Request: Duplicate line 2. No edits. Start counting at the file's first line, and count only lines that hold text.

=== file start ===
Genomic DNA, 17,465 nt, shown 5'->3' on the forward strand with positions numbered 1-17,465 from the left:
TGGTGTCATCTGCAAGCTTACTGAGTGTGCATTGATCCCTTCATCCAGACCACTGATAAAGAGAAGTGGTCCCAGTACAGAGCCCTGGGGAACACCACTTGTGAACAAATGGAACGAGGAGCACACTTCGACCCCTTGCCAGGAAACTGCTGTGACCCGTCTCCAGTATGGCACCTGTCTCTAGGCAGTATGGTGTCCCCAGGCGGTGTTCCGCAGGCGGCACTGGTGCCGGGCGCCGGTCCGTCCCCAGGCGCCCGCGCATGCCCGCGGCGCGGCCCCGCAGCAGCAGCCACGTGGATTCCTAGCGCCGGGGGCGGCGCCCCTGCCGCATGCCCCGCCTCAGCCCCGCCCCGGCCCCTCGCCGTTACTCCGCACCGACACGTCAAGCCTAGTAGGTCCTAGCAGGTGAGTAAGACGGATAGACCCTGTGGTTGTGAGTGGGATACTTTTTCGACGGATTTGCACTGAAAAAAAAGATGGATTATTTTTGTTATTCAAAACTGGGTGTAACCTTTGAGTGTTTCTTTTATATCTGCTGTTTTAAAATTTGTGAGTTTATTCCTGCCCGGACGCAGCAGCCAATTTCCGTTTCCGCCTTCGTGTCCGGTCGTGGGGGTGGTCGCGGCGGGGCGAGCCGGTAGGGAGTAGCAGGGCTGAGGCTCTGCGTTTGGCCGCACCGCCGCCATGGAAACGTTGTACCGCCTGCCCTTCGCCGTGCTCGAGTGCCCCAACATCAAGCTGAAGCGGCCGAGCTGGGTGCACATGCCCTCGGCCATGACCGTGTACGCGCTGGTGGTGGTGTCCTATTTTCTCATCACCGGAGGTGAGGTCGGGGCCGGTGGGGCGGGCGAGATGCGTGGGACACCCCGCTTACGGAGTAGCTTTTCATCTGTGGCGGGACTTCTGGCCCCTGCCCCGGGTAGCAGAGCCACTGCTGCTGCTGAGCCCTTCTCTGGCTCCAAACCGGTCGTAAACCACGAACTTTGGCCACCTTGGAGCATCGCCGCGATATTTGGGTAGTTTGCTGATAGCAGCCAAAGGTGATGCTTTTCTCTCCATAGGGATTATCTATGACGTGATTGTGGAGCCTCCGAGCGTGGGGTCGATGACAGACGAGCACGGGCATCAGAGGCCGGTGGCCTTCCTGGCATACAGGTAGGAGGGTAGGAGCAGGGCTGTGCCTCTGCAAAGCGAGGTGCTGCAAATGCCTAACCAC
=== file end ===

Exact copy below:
TGGTGTCATCTGCAAGCTTACTGAGTGTGCATTGATCCCTTCATCCAGACCACTGATAAAGAGAAGTGGTCCCAGTACAGAGCCCTGGGGAACACCACTTGTGAACAAATGGAACGAGGAGCACACTTCGACCCCTTGCCAGGAAACTGCTGTGACCCGTCTCCAGTATGGCACCTGTCTCTAGGCAGTATGGTGTCCCCAGGCGGTGTTCCGCAGGCGGCACTGGTGCCGGGCGCCGGTCCGTCCCCAGGCGCCCGCGCATGCCCGCGGCGCGGCCCCGCAGCAGCAGCCACGTGGATTCCTAGCGCCGGGGGCGGCGCCCCTGCCGCATGCCCCGCCTCAGCCCCGCCCCGGCCCCTCGCCGTTACTCCGCACCGACACGTCAAGCCTAGTAGGTCCTAGCAGGTGAGTAAGACGGATAGACCCTGTGGTTGTGAGTGGGATACTTTTTCGACGGATTTGCACTGAAAAAAAAGATGGATTATTTTTGTTATTCAAAACTGGGTGTAACCTTTGAGTGTTTCTTTTATATCTGCTGTTTTAAAATTTGTGAGTTTATTCCTGCCCGGACGCAGCAGCCAATTTCCGTTTCCGCCTTCGTGTCCGGTCGTGGGGGTGGTCGCGGCGGGGCGAGCCGGTAGGGAGTAGCAGGGCTGAGGCTCTGCGTTTGGCCGCACCGCCGCCATGGAAACGTTGTACCGCCTGCCCTTCGCCGTGCTCGAGTGCCCCAACATCAAGCTGAAGCGGCCGAGCTGGGTGCACATGCCCTCGGCCATGACCGTGTACGCGCTGGTGGTGGTGTCCTATTTTCTCATCACCGGAGGTGAGGTCGGGGCCGGTGGGGCGGGCGAGATGCGTGGGACACCCCGCTTACGGAGTAGCTTTTCATCTGTGGCGGGACTTCTGGCCCCTGCCCCGGGTAGCAGAGCCACTGCTGCTGCTGAGCCCTTCTCTGGCTCCAAACCGGTCGTAAACCACGAACTTTGGCCACCTTGGAGCATCGCCGCGATATTTGGGTAGTTTGCTGATAGCAGCCAAAGGTGATGCTTTTCTCTCCATAGGGATTATCTATGACGTGATTGTGGAGCCTCCGAGCGTGGGGTCGATGACAGACGAGCACGGGCATCAGAGGCCGGTGGCCTTCCTGGCATACAGGTAGGAGGGTAGGAGCAGGGCTGTGCCTCTGCAAAGCGAGGTGCTGCAAATGCCTAACCAC